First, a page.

At any rate, I had measurements for two large, identical mounds of unusual design. Both were on the southern flank of the Blue Ridge Mountains.
Analysis of the Stovall Farm
In 2016, I also was hunting down the archaeological sites, studied by Robert Wauchope in Nacoochee Valley, in preparation for writing The Nacoochee Valley . . . Crossroads of the Americas.
I paid a visit to the Stovall Bed and Breakfast. The knoll overlooks to the south, the convergence of Bean Creek with Chickamauga Creek, plus the beautiful Sautee Creek Valley to the east. The owners mentioned that from time to time that had found pieces of pottery and stone tools throughout the farm. They were not aware that their house was an official archaeological site. Being an architect, I immediately notices an ancient stone retaining wall and very old terracing that surrounded the house.
Typical of what Wauchope also found elsewhere along the headwaters of the Chattahoochee River in Northeast Georgia, the occupation of the this farm went back about 3,000 years. Wauchope was not allowed to dig explorative ditches, but did dig some small holes and looked at artifacts, found by occupants of the house while plowing or gardening. He identified Deptford (Early Woodland), Cartersville Check Stamped (Middle Woodland), Swift Creek (Middle and Late Woodland), Napier (Late Woodland). Etowah I (Early Mississippian), Etowah II (Middle Mississippian), Lamar (Late Mississippian) and Late Lamar (Colonial Period) pottery. Wauchope made not mention of the terracing, but apparently dug most of his test holes in the front yard, which was obviously the remnants of a mound.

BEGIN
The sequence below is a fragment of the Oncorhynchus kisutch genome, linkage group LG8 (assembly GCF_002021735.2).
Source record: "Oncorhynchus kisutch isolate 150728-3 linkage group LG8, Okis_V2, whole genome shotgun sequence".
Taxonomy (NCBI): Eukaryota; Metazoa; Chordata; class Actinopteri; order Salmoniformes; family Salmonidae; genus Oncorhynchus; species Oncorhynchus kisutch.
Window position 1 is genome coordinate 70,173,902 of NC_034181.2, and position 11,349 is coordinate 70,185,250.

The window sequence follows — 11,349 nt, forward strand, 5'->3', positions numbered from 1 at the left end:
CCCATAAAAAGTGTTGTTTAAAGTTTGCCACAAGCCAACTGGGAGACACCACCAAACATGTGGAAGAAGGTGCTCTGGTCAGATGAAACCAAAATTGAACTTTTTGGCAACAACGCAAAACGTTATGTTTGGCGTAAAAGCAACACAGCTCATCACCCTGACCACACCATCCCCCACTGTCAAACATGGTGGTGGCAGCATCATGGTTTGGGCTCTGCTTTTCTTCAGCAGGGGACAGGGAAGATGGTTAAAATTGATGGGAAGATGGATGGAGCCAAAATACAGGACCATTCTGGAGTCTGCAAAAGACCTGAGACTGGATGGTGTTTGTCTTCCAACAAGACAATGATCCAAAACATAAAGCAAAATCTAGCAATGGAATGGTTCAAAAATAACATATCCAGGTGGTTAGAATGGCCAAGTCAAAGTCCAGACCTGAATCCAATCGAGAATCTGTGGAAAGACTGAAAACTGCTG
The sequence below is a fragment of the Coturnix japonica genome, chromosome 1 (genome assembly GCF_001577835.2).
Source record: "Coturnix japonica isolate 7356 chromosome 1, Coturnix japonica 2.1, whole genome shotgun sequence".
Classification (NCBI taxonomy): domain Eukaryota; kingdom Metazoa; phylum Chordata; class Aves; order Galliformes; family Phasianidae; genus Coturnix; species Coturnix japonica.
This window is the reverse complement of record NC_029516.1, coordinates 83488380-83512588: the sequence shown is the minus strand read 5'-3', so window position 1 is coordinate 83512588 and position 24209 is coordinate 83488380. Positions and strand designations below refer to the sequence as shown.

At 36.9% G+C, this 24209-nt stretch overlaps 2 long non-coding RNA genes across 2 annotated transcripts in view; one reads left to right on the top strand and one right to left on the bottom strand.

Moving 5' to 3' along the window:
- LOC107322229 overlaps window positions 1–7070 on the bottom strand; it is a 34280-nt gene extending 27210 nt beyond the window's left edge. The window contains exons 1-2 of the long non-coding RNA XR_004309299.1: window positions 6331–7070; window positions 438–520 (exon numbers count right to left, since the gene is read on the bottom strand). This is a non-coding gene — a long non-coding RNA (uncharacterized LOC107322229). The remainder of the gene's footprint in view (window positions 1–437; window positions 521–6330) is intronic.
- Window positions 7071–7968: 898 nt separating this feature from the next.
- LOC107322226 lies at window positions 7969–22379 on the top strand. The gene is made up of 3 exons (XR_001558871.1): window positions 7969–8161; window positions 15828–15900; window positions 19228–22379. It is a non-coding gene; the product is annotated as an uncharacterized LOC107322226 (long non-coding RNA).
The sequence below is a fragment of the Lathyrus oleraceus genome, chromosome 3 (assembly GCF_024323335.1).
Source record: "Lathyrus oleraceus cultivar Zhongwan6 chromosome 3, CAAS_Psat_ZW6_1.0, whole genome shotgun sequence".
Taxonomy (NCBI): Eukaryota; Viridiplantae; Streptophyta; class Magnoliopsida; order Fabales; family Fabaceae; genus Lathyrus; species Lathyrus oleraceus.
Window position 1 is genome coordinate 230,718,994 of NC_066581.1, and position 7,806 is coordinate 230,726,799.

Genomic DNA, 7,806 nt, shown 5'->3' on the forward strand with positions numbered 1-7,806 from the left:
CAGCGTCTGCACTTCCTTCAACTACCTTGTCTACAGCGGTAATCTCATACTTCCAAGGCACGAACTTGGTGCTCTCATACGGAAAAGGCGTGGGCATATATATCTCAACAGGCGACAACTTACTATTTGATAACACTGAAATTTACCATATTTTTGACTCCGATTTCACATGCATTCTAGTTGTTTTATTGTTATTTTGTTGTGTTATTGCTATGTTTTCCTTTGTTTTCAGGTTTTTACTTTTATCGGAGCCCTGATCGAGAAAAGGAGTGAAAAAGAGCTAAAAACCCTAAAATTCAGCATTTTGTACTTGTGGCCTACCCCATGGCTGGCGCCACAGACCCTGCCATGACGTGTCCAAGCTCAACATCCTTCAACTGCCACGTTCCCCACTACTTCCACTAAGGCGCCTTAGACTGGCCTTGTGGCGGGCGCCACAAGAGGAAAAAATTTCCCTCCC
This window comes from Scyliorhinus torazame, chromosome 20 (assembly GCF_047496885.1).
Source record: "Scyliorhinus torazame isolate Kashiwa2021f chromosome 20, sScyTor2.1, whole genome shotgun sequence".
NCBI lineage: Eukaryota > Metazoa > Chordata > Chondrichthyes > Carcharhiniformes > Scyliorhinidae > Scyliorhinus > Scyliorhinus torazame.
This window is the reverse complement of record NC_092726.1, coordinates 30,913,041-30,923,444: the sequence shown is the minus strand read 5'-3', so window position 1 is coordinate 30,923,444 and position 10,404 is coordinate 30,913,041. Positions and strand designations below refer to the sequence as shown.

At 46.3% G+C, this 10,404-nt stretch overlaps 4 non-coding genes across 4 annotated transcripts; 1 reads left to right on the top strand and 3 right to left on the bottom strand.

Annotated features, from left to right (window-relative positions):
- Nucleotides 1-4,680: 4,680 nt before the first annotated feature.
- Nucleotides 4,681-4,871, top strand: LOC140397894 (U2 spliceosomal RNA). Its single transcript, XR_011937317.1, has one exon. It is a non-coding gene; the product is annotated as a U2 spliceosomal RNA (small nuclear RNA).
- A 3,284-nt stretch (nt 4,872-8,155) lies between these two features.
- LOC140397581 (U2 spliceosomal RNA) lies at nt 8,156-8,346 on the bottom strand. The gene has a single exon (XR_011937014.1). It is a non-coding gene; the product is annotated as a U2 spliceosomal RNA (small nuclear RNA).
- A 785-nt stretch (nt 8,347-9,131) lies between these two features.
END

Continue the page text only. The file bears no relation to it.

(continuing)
I returned to the Stovall Farm in 2017 The owners allowed me to measure the dome of earth in the front and the terraces. I was surprised that everything around the house’s terrain was symmetrical and that the terracing formed a V shape pointing exactly due south. This was odd, but I gave the situation no further thought until discovering the clone of the Harben Mound on the Fritchey Farm at the eastern edge of the Nacoochee Valley.
The upper terrace at the Stovall Farm form a perfect diamond, pointed toward True South, which is a few degrees different that Magnetic South. The diameter of the dome-shaped mound in the front yard of the house, exactly matched the width of the Harven and Fritchey Mounds, where the two axes crossed. The house was constructed on the ramp portion of this third identical mound.
Wauchope found the greatest concentration of potsherds in the front yard in the northeastern pasture, where one can see a larger oval area of green grass. The proportions of pottery styles were different in the two areas, so he labeled the front yard 9WH18 and the northeastern pasture ad 9WH20. Apparently, in at least some occupation periods, the elite lived on top of the hill near the mound, while the commoners lived along Chickamauga Creek. Below is a site plan and two more virtual reality images of the earthen pyramid and elite village.
All VR images were made from the recently completed Chattahoochee River Headwaters Virtual Reality Model. It covers the rugged terrain of the first 12 miles of the Chattahoochee River. It took me 14 months to create this computer model!
To the southwest is the Lumsden Village Site
To the south of the archaeological site is Lynch Mountain, which is a collapsed caldera.
View of the pyramid and village plaza, looking north.
West elevation, looking toward the main Nacoochee Valley.
The place name, Chickamauga, is the Anglicization of the Itza Maya words, “Chiki Mako” . . . which mean “House of the King.”